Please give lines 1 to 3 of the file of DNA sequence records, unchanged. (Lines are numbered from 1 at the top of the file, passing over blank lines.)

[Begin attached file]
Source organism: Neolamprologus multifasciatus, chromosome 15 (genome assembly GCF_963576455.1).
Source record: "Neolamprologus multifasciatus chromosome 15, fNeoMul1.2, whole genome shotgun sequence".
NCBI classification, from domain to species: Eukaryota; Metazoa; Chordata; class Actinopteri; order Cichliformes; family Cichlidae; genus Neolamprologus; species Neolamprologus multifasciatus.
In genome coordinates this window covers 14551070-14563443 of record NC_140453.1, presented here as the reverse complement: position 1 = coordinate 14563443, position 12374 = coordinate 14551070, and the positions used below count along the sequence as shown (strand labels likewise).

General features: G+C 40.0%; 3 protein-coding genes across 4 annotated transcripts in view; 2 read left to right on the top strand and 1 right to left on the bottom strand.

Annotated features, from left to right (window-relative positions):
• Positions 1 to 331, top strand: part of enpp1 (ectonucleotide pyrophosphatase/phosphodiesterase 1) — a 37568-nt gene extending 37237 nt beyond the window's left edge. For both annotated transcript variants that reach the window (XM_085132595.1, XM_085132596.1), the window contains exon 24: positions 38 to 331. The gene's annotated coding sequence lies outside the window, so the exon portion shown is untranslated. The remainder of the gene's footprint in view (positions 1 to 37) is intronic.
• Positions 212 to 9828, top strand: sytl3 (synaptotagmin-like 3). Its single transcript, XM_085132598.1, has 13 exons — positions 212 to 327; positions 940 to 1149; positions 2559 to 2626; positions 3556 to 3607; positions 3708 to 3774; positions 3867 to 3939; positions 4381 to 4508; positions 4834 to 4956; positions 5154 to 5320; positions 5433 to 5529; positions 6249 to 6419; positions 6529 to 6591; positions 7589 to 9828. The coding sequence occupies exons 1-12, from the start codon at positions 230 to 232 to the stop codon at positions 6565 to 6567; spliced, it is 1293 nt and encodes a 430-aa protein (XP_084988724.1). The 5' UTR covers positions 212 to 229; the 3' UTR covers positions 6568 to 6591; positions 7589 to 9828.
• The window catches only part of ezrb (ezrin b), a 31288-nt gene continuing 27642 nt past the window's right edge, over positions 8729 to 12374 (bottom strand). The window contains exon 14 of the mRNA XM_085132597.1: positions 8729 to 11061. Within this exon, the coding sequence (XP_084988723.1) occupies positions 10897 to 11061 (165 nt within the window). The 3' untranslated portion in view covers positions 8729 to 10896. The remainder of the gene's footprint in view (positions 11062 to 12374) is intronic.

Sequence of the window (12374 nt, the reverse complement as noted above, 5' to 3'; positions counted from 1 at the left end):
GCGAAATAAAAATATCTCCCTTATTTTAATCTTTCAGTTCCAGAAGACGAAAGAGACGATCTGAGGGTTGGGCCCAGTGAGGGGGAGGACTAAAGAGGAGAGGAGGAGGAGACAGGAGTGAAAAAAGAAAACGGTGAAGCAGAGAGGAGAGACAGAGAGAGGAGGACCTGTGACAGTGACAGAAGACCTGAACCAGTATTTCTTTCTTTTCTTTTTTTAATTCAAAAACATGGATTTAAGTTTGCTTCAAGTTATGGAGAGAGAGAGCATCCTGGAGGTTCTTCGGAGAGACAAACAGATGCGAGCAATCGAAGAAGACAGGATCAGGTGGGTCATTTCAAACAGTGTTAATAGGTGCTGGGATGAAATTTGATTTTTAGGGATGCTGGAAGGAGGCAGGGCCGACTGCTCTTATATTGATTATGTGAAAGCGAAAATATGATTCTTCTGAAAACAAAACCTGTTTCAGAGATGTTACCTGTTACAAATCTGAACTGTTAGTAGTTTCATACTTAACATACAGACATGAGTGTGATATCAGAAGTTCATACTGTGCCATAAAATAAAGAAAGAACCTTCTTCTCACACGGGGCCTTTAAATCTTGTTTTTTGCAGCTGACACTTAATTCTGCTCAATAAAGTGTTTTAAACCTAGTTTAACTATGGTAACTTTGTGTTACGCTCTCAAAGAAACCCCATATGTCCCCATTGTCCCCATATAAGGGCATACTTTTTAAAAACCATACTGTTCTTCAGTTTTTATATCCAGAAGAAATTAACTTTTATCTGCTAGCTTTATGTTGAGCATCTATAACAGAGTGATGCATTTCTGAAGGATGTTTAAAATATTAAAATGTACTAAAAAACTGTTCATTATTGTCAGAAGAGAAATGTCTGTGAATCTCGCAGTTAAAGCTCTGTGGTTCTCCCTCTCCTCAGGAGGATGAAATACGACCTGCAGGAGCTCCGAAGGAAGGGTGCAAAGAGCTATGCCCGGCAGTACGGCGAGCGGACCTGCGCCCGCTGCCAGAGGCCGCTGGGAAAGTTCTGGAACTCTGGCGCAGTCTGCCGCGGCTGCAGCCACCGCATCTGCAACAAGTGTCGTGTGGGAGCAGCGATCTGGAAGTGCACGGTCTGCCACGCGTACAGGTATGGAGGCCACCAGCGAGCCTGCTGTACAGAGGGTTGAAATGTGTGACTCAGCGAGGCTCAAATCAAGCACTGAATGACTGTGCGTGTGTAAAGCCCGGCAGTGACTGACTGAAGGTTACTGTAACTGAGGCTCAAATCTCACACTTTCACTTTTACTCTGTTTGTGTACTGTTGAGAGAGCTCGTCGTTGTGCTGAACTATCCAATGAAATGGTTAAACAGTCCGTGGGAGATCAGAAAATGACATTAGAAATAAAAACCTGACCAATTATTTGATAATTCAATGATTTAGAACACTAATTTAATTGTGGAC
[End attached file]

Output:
Source organism: Neolamprologus multifasciatus, chromosome 15 (genome assembly GCF_963576455.1).
Source record: "Neolamprologus multifasciatus chromosome 15, fNeoMul1.2, whole genome shotgun sequence".
NCBI classification, from domain to species: Eukaryota; Metazoa; Chordata; class Actinopteri; order Cichliformes; family Cichlidae; genus Neolamprologus; species Neolamprologus multifasciatus.